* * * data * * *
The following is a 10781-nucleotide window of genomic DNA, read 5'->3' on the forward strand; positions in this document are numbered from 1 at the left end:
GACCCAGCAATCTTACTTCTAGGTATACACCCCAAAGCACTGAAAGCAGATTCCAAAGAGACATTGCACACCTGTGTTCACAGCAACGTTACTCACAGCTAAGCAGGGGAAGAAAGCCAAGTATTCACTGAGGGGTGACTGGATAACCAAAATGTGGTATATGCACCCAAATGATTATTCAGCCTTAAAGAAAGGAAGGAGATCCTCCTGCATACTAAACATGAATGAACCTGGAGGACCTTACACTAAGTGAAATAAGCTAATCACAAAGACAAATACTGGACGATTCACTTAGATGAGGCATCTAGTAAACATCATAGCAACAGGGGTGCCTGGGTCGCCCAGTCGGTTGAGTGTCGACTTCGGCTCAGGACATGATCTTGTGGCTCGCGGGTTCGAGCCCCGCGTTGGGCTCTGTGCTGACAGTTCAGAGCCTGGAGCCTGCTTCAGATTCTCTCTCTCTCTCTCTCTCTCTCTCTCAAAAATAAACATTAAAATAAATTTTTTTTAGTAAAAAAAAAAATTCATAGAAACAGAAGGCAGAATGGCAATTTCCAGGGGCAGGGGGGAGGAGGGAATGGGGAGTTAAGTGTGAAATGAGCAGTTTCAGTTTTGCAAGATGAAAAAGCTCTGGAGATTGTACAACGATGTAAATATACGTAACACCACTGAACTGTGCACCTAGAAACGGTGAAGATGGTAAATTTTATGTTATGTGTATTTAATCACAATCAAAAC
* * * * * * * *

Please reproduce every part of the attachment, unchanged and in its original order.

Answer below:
The following is a 10781-nucleotide window of genomic DNA, read 5'->3' on the forward strand; positions in this document are numbered from 1 at the left end:
GACCCAGCAATCTTACTTCTAGGTATACACCCCAAAGCACTGAAAGCAGATTCCAAAGAGACATTGCACACCTGTGTTCACAGCAACGTTACTCACAGCTAAGCAGGGGAAGAAAGCCAAGTATTCACTGAGGGGTGACTGGATAACCAAAATGTGGTATATGCACCCAAATGATTATTCAGCCTTAAAGAAAGGAAGGAGATCCTCCTGCATACTAAACATGAATGAACCTGGAGGACCTTACACTAAGTGAAATAAGCTAATCACAAAGACAAATACTGGACGATTCACTTAGATGAGGCATCTAGTAAACATCATAGCAACAGGGGTGCCTGGGTCGCCCAGTCGGTTGAGTGTCGACTTCGGCTCAGGACATGATCTTGTGGCTCGCGGGTTCGAGCCCCGCGTTGGGCTCTGTGCTGACAGTTCAGAGCCTGGAGCCTGCTTCAGATTCTCTCTCTCTCTCTCTCTCTCTCTCTCAAAAATAAACATTAAAATAAATTTTTTTTAGTAAAAAAAAAAATTCATAGAAACAGAAGGCAGAATGGCAATTTCCAGGGGCAGGGGGGAGGAGGGAATGGGGAGTTAAGTGTGAAATGAGCAGTTTCAGTTTTGCAAGATGAAAAAGCTCTGGAGATTGTACAACGATGTAAATATACGTAACACCACTGAACTGTGCACCTAGAAACGGTGAAGATGGTAAATTTTATGTTATGTGTATTTAATCACAATCAAAAC